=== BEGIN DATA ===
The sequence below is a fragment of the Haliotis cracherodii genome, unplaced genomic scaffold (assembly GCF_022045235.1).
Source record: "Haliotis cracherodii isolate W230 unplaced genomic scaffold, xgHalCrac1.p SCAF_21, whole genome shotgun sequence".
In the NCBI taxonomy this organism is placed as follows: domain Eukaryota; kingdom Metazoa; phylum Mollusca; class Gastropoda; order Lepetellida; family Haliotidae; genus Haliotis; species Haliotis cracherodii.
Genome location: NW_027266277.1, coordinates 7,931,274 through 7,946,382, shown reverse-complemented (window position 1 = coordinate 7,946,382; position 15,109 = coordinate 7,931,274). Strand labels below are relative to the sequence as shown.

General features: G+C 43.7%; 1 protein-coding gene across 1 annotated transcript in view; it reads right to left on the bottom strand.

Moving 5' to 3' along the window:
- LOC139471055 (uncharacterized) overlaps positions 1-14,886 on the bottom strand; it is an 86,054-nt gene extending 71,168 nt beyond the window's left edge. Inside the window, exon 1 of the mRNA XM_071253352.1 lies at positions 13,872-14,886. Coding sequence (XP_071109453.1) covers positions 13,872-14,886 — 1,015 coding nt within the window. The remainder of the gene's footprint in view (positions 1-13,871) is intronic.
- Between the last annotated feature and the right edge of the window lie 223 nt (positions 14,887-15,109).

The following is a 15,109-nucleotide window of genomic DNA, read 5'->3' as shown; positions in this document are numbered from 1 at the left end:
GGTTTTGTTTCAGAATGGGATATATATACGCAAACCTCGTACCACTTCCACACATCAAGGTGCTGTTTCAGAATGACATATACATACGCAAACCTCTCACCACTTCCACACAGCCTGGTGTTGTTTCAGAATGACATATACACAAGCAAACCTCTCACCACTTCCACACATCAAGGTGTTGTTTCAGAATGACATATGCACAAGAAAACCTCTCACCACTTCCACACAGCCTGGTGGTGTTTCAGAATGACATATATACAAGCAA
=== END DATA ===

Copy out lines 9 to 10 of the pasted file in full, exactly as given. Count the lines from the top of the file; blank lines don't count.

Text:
The following is a 15,109-nucleotide window of genomic DNA, read 5'->3' as shown; positions in this document are numbered from 1 at the left end:
GGTTTTGTTTCAGAATGGGATATATATACGCAAACCTCGTACCACTTCCACACATCAAGGTGCTGTTTCAGAATGACATATACATACGCAAACCTCTCACCACTTCCACACAGCCTGGTGTTGTTTCAGAATGACATATACACAAGCAAACCTCTCACCACTTCCACACATCAAGGTGTTGTTTCAGAATGACATATGCACAAGAAAACCTCTCACCACTTCCACACAGCCTGGTGGTGTTTCAGAATGACATATATACAAGCAA